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Practice Management > Building Your Business

Dealing With the Difficult: 5 Growth Strategies Advisors Ignore

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In my May 9 blog, “Dealing With the Difficult: Employees, Clients, Referrals…,” I talked about some of the hard decisions that owner-advisors need to be prepared to make if they want to grow their businesses: handling difficult employees, clients, referrals, strategic partners and vendors. That’s not to say that firm owners have to tackle these hard decisions — some people just aren’t comfortable with that kind of confrontation. As I wrote: “Sometimes growth just isn’t that important to an owner-advisor. But if it is, then they are going to have to do the things that make growth happen.”

Unfortunately, in our experience, that list doesn’t include all the hard things that owners need to do to successfully grow their business. There’s another whole category of what might be called “strategic” decisions that many firm owners have a hard time getting their brains around.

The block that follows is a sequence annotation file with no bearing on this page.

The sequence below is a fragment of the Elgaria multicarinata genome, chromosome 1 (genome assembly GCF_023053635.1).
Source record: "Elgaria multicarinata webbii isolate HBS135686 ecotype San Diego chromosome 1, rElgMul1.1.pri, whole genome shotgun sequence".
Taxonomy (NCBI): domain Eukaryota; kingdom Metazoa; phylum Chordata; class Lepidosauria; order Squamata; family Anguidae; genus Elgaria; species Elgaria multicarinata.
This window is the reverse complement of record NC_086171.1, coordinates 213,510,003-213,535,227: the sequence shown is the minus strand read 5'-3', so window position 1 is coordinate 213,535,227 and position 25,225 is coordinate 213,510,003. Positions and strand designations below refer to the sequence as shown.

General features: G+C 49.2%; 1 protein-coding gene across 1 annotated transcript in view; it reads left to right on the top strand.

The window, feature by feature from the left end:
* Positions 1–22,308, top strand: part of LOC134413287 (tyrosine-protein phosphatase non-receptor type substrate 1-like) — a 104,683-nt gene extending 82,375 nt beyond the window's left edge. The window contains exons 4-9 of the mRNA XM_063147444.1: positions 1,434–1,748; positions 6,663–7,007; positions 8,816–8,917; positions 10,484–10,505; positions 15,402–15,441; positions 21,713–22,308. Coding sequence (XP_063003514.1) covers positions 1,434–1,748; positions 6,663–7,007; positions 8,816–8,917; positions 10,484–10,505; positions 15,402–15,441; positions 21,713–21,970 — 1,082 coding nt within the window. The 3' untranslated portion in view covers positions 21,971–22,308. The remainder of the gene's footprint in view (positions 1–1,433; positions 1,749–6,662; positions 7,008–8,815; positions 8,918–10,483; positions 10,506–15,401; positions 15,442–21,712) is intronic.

We’ve found that most very successful advisory firms do all or most of these things — while not so successful firms do only couple or none of them.

Here are five key strategies that we get the most pushback on from firm owners:

1. Trusting employees. It may be because most owner-advisors don’t have business management training or much in the way of experience managing people, but we find that most firm owners are inclined to micromanage their employees. This has two effects on their business — and both of them are bad. First, as their firms grow and they add employees, most firm owners lose touch with how their business actually runs day to day. So when they have a heavy hand in how their employees do their jobs, owners are usually directing them to a job that doesn’t really exist anymore. Obviously, that’s not optimum.

Perhaps more importantly, being directed how to do a job down to small details stifles the initiative of the employee. Again, as businesses grow, employees see things that owners don’t. Good owners realize that their employees are their best source of information about their firm — and their best source of ideas about how to make it better. So let your employees figure out the best ways to do their jobs, and listen carefully to what they tell you about what’s working and what isn’t.